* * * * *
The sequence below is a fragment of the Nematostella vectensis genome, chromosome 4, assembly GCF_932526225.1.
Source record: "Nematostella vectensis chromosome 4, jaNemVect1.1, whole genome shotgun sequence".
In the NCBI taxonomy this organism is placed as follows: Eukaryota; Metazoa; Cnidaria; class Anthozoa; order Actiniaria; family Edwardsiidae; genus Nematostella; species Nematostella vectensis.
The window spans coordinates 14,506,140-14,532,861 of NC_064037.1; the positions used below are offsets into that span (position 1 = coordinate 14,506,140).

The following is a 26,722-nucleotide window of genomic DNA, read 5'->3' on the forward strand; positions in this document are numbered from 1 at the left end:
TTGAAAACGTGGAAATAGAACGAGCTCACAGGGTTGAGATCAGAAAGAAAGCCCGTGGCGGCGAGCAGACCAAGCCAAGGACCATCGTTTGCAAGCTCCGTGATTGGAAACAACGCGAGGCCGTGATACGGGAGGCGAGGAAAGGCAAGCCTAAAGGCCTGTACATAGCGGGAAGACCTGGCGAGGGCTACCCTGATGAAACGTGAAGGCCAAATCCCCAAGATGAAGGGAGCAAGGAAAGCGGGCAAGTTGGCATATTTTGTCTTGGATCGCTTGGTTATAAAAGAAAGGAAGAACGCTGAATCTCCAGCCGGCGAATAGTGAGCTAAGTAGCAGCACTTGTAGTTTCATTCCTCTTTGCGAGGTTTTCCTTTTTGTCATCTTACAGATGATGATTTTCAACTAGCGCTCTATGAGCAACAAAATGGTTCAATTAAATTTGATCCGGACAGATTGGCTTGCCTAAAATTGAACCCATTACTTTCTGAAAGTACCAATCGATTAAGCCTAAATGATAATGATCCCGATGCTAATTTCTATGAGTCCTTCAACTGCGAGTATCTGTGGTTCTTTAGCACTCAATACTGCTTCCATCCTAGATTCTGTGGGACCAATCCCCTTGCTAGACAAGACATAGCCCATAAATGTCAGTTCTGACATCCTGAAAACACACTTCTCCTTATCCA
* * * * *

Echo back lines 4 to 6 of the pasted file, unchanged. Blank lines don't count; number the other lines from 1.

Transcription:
The window spans coordinates 14,506,140-14,532,861 of NC_064037.1; the positions used below are offsets into that span (position 1 = coordinate 14,506,140).

The following is a 26,722-nucleotide window of genomic DNA, read 5'->3' on the forward strand; positions in this document are numbered from 1 at the left end:
TTGAAAACGTGGAAATAGAACGAGCTCACAGGGTTGAGATCAGAAAGAAAGCCCGTGGCGGCGAGCAGACCAAGCCAAGGACCATCGTTTGCAAGCTCCGTGATTGGAAACAACGCGAGGCCGTGATACGGGAGGCGAGGAAAGGCAAGCCTAAAGGCCTGTACATAGCGGGAAGACCTGGCGAGGGCTACCCTGATGAAACGTGAAGGCCAAATCCCCAAGATGAAGGGAGCAAGGAAAGCGGGCAAGTTGGCATATTTTGTCTTGGATCGCTTGGTTATAAAAGAAAGGAAGAACGCTGAATCTCCAGCCGGCGAATAGTGAGCTAAGTAGCAGCACTTGTAGTTTCATTCCTCTTTGCGAGGTTTTCCTTTTTGTCATCTTACAGATGATGATTTTCAACTAGCGCTCTATGAGCAACAAAATGGTTCAATTAAATTTGATCCGGACAGATTGGCTTGCCTAAAATTGAACCCATTACTTTCTGAAAGTACCAATCGATTAAGCCTAAATGATAATGATCCCGATGCTAATTTCTATGAGTCCTTCAACTGCGAGTATCTGTGGTTCTTTAGCACTCAATACTGCTTCCATCCTAGATTCTGTGGGACCAATCCCCTTGCTAGACAAGACATAGCCCATAAATGTCAGTTCTGACATCCTGAAAACACACTTCTCCTTATCCA